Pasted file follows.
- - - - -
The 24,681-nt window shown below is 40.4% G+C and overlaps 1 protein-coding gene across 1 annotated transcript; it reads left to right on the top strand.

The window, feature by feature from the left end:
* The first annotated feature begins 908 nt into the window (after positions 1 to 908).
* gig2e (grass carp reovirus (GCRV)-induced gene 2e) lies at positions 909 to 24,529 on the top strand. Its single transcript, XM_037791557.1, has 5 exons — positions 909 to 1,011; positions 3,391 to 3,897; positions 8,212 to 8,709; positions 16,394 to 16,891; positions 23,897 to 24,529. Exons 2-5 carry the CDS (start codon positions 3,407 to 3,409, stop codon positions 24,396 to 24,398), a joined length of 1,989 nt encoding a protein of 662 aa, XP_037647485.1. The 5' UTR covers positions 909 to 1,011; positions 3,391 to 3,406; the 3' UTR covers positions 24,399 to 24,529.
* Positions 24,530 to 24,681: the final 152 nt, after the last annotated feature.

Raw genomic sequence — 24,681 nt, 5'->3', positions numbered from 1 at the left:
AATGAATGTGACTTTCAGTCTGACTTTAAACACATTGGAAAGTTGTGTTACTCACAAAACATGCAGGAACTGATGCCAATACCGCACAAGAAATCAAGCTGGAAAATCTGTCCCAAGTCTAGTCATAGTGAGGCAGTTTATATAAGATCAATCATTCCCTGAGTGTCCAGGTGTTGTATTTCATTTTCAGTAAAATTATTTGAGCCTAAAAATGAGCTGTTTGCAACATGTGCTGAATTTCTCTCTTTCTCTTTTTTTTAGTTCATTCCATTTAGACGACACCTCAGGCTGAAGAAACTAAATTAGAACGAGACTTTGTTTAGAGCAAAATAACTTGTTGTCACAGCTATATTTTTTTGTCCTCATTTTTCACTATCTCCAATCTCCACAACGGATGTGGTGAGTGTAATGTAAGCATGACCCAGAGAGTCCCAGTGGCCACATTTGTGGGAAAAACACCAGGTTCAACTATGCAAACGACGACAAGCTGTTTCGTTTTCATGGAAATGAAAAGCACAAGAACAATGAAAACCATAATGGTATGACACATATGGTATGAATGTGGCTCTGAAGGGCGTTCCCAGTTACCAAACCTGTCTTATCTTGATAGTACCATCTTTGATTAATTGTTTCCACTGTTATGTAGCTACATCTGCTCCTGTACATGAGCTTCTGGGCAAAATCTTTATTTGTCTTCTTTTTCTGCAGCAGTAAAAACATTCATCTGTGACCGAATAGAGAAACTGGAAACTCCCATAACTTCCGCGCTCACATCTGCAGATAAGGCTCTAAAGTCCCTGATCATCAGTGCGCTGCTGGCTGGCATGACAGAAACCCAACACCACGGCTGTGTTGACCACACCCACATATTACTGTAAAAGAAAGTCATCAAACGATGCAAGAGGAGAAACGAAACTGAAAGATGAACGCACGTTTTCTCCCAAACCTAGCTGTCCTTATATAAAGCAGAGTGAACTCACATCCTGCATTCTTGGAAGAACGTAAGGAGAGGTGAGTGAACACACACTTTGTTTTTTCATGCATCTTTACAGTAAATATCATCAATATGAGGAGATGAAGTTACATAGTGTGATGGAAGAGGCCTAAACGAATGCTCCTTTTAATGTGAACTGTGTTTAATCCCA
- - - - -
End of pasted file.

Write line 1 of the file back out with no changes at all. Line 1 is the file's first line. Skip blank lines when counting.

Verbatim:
The 24,681-nt window shown below is 40.4% G+C and overlaps 1 protein-coding gene across 1 annotated transcript; it reads left to right on the top strand.